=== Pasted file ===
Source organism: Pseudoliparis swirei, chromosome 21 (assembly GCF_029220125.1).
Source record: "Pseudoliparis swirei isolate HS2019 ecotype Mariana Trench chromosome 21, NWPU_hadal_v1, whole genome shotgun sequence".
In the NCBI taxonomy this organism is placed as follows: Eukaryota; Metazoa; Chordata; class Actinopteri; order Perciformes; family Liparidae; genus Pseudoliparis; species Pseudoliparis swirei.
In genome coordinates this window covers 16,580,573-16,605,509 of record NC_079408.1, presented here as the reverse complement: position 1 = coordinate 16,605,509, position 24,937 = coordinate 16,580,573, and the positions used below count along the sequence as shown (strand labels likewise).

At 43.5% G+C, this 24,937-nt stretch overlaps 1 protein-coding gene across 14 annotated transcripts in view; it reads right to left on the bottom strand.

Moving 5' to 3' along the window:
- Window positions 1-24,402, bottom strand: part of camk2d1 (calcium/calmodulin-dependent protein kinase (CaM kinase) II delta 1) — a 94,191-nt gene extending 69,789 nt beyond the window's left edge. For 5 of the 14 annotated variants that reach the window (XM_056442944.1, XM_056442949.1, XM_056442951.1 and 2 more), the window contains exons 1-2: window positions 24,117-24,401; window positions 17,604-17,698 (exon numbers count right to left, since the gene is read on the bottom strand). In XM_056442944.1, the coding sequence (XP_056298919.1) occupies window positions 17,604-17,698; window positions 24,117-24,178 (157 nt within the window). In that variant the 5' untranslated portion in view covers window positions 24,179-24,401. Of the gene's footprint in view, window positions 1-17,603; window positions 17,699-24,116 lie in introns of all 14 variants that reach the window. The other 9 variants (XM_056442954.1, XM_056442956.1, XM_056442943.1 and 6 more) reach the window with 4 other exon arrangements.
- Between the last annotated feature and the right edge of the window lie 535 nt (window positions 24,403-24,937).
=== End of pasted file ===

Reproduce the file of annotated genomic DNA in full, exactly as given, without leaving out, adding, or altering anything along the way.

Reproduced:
Source organism: Pseudoliparis swirei, chromosome 21 (assembly GCF_029220125.1).
Source record: "Pseudoliparis swirei isolate HS2019 ecotype Mariana Trench chromosome 21, NWPU_hadal_v1, whole genome shotgun sequence".
In the NCBI taxonomy this organism is placed as follows: Eukaryota; Metazoa; Chordata; class Actinopteri; order Perciformes; family Liparidae; genus Pseudoliparis; species Pseudoliparis swirei.
In genome coordinates this window covers 16,580,573-16,605,509 of record NC_079408.1, presented here as the reverse complement: position 1 = coordinate 16,605,509, position 24,937 = coordinate 16,580,573, and the positions used below count along the sequence as shown (strand labels likewise).

At 43.5% G+C, this 24,937-nt stretch overlaps 1 protein-coding gene across 14 annotated transcripts in view; it reads right to left on the bottom strand.

Moving 5' to 3' along the window:
- Window positions 1-24,402, bottom strand: part of camk2d1 (calcium/calmodulin-dependent protein kinase (CaM kinase) II delta 1) — a 94,191-nt gene extending 69,789 nt beyond the window's left edge. For 5 of the 14 annotated variants that reach the window (XM_056442944.1, XM_056442949.1, XM_056442951.1 and 2 more), the window contains exons 1-2: window positions 24,117-24,401; window positions 17,604-17,698 (exon numbers count right to left, since the gene is read on the bottom strand). In XM_056442944.1, the coding sequence (XP_056298919.1) occupies window positions 17,604-17,698; window positions 24,117-24,178 (157 nt within the window). In that variant the 5' untranslated portion in view covers window positions 24,179-24,401. Of the gene's footprint in view, window positions 1-17,603; window positions 17,699-24,116 lie in introns of all 14 variants that reach the window. The other 9 variants (XM_056442954.1, XM_056442956.1, XM_056442943.1 and 6 more) reach the window with 4 other exon arrangements.
- Between the last annotated feature and the right edge of the window lie 535 nt (window positions 24,403-24,937).